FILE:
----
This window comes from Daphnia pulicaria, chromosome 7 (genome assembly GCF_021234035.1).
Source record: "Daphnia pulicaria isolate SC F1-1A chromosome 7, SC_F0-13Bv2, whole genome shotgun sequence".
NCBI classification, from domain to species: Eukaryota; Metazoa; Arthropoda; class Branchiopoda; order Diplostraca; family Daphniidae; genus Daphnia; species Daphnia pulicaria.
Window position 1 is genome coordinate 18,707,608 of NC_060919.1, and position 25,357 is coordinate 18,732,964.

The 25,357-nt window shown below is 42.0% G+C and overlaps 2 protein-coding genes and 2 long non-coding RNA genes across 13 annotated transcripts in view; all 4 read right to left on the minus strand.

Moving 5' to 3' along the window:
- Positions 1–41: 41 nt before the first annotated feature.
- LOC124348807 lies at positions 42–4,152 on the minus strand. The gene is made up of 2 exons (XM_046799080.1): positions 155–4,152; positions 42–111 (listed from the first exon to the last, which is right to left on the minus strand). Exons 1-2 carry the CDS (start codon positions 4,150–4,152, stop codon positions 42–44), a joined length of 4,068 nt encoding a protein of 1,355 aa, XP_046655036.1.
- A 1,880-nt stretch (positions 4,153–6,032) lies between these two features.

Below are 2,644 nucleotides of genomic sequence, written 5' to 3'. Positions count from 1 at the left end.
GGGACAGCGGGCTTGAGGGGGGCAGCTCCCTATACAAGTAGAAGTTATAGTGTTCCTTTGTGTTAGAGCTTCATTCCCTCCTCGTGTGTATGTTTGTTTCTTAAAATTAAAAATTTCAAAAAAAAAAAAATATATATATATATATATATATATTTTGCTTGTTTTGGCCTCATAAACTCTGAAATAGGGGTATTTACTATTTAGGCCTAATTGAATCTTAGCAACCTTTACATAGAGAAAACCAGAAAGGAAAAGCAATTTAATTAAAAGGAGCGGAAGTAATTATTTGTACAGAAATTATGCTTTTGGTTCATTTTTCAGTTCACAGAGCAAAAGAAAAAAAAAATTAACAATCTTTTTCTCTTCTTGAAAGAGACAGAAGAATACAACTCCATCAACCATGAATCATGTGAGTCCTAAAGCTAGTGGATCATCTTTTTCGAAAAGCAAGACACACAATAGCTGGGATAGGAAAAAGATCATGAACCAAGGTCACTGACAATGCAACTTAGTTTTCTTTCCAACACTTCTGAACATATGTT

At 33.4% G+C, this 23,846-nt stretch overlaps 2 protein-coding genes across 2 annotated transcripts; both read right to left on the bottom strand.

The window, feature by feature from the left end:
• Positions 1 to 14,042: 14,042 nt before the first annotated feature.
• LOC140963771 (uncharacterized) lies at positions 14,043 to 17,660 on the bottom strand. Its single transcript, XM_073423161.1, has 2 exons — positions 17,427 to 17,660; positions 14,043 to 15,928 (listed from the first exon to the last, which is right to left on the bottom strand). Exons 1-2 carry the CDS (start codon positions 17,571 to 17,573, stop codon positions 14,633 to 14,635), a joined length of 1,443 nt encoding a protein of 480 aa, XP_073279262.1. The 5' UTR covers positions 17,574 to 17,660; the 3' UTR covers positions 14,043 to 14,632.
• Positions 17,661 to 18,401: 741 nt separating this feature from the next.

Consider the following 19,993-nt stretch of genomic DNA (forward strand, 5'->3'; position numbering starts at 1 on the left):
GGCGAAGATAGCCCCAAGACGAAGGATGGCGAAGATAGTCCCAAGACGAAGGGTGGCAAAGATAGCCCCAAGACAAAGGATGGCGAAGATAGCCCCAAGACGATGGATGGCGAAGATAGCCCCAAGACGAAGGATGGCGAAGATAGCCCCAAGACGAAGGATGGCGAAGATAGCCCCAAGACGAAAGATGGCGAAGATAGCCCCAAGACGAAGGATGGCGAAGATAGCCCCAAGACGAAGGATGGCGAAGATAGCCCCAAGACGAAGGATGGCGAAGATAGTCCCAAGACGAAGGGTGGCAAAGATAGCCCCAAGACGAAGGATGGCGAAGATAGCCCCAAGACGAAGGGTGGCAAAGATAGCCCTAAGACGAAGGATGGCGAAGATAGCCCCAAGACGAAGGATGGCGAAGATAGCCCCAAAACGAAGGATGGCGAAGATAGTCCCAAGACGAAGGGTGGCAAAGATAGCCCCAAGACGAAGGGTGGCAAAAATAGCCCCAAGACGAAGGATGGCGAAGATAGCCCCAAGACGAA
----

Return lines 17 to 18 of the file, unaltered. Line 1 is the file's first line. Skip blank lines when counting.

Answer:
Consider the following 19,993-nt stretch of genomic DNA (forward strand, 5'->3'; position numbering starts at 1 on the left):
GGCGAAGATAGCCCCAAGACGAAGGATGGCGAAGATAGTCCCAAGACGAAGGGTGGCAAAGATAGCCCCAAGACAAAGGATGGCGAAGATAGCCCCAAGACGATGGATGGCGAAGATAGCCCCAAGACGAAGGATGGCGAAGATAGCCCCAAGACGAAGGATGGCGAAGATAGCCCCAAGACGAAAGATGGCGAAGATAGCCCCAAGACGAAGGATGGCGAAGATAGCCCCAAGACGAAGGATGGCGAAGATAGCCCCAAGACGAAGGATGGCGAAGATAGTCCCAAGACGAAGGGTGGCAAAGATAGCCCCAAGACGAAGGATGGCGAAGATAGCCCCAAGACGAAGGGTGGCAAAGATAGCCCTAAGACGAAGGATGGCGAAGATAGCCCCAAGACGAAGGATGGCGAAGATAGCCCCAAAACGAAGGATGGCGAAGATAGTCCCAAGACGAAGGGTGGCAAAGATAGCCCCAAGACGAAGGGTGGCAAAAATAGCCCCAAGACGAAGGATGGCGAAGATAGCCCCAAGACGAA